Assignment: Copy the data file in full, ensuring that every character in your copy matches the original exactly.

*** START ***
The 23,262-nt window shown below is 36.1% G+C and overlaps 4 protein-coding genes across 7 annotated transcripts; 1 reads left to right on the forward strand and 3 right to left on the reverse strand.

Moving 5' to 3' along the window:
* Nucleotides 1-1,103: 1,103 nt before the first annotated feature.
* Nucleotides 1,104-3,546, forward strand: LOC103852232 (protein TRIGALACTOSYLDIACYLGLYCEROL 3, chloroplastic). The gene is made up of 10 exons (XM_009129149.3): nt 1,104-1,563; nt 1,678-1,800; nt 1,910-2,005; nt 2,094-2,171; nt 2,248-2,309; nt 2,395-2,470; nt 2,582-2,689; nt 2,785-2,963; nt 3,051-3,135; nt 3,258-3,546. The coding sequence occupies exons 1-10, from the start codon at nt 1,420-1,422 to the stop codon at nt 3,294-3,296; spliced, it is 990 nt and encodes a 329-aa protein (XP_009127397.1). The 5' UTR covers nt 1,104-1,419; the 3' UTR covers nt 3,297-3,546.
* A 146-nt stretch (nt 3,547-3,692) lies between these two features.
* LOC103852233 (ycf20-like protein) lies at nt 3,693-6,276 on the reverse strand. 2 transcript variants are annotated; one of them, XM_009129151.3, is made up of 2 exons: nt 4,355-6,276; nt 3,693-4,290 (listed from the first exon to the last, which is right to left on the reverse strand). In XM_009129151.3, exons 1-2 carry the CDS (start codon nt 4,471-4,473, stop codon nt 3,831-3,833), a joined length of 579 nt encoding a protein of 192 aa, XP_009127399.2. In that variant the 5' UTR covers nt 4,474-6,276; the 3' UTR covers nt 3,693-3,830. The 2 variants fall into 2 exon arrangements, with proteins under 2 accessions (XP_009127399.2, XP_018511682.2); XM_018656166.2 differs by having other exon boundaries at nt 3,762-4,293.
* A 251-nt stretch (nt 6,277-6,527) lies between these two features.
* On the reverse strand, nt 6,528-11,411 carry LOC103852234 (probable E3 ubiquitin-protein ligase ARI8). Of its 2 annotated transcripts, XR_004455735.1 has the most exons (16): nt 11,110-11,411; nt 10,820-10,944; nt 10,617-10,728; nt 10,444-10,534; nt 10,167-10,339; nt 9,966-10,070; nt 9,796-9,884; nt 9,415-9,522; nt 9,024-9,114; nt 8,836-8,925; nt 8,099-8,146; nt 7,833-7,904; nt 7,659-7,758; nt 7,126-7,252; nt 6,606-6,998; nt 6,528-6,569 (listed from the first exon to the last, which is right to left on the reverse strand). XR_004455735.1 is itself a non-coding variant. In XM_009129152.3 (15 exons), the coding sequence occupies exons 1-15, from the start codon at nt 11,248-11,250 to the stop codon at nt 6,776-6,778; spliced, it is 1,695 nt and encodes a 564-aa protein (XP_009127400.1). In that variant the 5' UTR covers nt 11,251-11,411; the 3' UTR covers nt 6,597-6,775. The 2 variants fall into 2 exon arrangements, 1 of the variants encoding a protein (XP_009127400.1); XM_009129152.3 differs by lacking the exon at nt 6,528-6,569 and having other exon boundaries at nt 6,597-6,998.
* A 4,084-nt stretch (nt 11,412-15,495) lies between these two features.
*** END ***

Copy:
The 23,262-nt window shown below is 36.1% G+C and overlaps 4 protein-coding genes across 7 annotated transcripts; 1 reads left to right on the forward strand and 3 right to left on the reverse strand.

Moving 5' to 3' along the window:
* Nucleotides 1-1,103: 1,103 nt before the first annotated feature.
* Nucleotides 1,104-3,546, forward strand: LOC103852232 (protein TRIGALACTOSYLDIACYLGLYCEROL 3, chloroplastic). The gene is made up of 10 exons (XM_009129149.3): nt 1,104-1,563; nt 1,678-1,800; nt 1,910-2,005; nt 2,094-2,171; nt 2,248-2,309; nt 2,395-2,470; nt 2,582-2,689; nt 2,785-2,963; nt 3,051-3,135; nt 3,258-3,546. The coding sequence occupies exons 1-10, from the start codon at nt 1,420-1,422 to the stop codon at nt 3,294-3,296; spliced, it is 990 nt and encodes a 329-aa protein (XP_009127397.1). The 5' UTR covers nt 1,104-1,419; the 3' UTR covers nt 3,297-3,546.
* A 146-nt stretch (nt 3,547-3,692) lies between these two features.
* LOC103852233 (ycf20-like protein) lies at nt 3,693-6,276 on the reverse strand. 2 transcript variants are annotated; one of them, XM_009129151.3, is made up of 2 exons: nt 4,355-6,276; nt 3,693-4,290 (listed from the first exon to the last, which is right to left on the reverse strand). In XM_009129151.3, exons 1-2 carry the CDS (start codon nt 4,471-4,473, stop codon nt 3,831-3,833), a joined length of 579 nt encoding a protein of 192 aa, XP_009127399.2. In that variant the 5' UTR covers nt 4,474-6,276; the 3' UTR covers nt 3,693-3,830. The 2 variants fall into 2 exon arrangements, with proteins under 2 accessions (XP_009127399.2, XP_018511682.2); XM_018656166.2 differs by having other exon boundaries at nt 3,762-4,293.
* A 251-nt stretch (nt 6,277-6,527) lies between these two features.
* On the reverse strand, nt 6,528-11,411 carry LOC103852234 (probable E3 ubiquitin-protein ligase ARI8). Of its 2 annotated transcripts, XR_004455735.1 has the most exons (16): nt 11,110-11,411; nt 10,820-10,944; nt 10,617-10,728; nt 10,444-10,534; nt 10,167-10,339; nt 9,966-10,070; nt 9,796-9,884; nt 9,415-9,522; nt 9,024-9,114; nt 8,836-8,925; nt 8,099-8,146; nt 7,833-7,904; nt 7,659-7,758; nt 7,126-7,252; nt 6,606-6,998; nt 6,528-6,569 (listed from the first exon to the last, which is right to left on the reverse strand). XR_004455735.1 is itself a non-coding variant. In XM_009129152.3 (15 exons), the coding sequence occupies exons 1-15, from the start codon at nt 11,248-11,250 to the stop codon at nt 6,776-6,778; spliced, it is 1,695 nt and encodes a 564-aa protein (XP_009127400.1). In that variant the 5' UTR covers nt 11,251-11,411; the 3' UTR covers nt 6,597-6,775. The 2 variants fall into 2 exon arrangements, 1 of the variants encoding a protein (XP_009127400.1); XM_009129152.3 differs by lacking the exon at nt 6,528-6,569 and having other exon boundaries at nt 6,597-6,998.
* A 4,084-nt stretch (nt 11,412-15,495) lies between these two features.